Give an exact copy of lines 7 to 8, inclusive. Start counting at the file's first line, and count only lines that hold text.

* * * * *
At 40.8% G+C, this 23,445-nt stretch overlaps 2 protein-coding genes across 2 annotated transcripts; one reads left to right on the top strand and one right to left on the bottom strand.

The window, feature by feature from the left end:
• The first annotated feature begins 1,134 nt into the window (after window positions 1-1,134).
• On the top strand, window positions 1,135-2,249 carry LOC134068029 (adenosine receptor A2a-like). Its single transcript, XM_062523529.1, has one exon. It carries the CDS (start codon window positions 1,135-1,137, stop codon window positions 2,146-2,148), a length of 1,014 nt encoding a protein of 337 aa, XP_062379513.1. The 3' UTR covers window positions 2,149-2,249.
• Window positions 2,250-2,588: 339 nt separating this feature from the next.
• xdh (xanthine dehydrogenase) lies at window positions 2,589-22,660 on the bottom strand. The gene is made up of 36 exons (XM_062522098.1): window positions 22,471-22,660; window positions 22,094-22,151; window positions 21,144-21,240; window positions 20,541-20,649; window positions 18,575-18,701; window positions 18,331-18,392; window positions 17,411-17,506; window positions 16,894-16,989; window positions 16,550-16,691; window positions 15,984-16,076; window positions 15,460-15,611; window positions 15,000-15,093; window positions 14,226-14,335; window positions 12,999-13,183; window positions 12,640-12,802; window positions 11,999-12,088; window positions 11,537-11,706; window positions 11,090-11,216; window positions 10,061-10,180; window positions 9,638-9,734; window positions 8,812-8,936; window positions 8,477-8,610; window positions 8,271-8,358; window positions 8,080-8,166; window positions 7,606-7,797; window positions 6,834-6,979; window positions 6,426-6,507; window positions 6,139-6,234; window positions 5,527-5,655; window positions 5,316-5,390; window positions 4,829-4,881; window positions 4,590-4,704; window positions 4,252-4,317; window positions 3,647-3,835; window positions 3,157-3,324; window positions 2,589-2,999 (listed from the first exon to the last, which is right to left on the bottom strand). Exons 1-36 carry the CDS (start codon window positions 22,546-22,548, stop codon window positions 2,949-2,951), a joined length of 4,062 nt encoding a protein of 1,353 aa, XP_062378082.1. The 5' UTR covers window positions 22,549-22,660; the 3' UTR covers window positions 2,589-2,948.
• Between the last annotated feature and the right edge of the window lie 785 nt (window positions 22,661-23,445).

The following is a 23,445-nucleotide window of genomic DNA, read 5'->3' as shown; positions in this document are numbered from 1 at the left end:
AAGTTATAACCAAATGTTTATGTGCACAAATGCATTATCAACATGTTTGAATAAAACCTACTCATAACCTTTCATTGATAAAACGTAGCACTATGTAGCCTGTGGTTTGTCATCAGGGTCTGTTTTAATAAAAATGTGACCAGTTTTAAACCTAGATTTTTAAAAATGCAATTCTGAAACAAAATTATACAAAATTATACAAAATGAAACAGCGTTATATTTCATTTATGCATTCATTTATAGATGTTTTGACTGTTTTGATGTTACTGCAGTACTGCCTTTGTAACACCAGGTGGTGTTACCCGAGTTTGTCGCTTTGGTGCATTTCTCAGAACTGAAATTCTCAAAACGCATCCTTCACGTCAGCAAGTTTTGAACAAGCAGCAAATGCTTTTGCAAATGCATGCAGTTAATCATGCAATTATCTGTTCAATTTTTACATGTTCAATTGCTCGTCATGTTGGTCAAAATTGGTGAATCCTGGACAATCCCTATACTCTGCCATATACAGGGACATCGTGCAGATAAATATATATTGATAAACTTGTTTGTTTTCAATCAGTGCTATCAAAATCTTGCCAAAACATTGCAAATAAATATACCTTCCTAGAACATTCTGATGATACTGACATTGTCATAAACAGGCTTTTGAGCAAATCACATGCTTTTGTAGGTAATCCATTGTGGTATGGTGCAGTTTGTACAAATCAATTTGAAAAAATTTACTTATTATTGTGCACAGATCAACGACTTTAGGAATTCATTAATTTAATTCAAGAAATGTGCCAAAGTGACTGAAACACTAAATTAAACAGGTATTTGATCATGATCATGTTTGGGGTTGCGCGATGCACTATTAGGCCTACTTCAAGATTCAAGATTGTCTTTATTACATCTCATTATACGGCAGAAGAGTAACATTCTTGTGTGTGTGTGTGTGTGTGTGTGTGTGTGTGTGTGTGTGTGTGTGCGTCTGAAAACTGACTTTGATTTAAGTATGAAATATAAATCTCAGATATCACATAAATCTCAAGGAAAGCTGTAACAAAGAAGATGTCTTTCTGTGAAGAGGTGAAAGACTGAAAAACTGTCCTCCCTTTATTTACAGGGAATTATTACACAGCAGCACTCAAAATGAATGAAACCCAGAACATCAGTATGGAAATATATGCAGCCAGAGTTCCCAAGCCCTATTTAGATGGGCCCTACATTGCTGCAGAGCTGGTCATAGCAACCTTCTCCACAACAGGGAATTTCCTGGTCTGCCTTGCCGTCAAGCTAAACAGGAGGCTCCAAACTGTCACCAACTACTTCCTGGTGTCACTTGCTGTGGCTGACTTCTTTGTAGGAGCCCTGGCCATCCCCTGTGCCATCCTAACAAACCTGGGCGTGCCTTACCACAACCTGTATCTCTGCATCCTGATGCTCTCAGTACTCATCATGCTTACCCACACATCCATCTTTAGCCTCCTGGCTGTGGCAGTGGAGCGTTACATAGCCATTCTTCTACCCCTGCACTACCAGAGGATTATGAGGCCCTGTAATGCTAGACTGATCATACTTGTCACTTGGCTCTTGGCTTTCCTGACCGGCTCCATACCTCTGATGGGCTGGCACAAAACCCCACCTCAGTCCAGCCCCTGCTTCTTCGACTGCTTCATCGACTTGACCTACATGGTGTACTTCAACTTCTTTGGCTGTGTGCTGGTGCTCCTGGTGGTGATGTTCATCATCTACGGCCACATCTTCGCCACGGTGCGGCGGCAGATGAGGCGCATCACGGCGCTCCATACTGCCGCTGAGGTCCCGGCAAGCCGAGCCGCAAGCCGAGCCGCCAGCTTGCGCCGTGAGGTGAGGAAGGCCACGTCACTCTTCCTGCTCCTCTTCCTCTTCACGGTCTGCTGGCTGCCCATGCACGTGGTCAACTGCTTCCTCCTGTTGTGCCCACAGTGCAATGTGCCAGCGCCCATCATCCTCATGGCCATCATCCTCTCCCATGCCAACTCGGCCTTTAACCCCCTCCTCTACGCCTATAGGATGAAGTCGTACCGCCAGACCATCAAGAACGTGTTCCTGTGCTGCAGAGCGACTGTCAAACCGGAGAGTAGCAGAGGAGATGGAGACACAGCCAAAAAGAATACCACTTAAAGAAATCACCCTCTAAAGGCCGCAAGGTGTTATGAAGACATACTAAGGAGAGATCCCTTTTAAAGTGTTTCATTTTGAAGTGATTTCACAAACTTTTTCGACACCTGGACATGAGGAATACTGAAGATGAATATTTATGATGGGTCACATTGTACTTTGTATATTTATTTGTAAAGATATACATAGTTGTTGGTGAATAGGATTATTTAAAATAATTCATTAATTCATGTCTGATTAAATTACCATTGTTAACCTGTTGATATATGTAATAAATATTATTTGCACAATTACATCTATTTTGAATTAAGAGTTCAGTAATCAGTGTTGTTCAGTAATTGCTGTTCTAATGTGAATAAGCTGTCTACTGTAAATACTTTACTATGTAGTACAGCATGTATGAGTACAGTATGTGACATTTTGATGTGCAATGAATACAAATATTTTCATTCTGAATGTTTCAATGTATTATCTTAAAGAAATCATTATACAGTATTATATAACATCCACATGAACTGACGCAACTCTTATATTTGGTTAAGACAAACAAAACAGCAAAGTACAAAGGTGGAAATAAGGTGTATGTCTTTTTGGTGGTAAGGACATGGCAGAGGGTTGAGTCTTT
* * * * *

• Between the last annotated feature and the right edge of the window lie 785 nt (window positions 22,661-23,445).

The following is a 23,445-nucleotide window of genomic DNA, read 5'->3' as shown; positions in this document are numbered from 1 at the left end: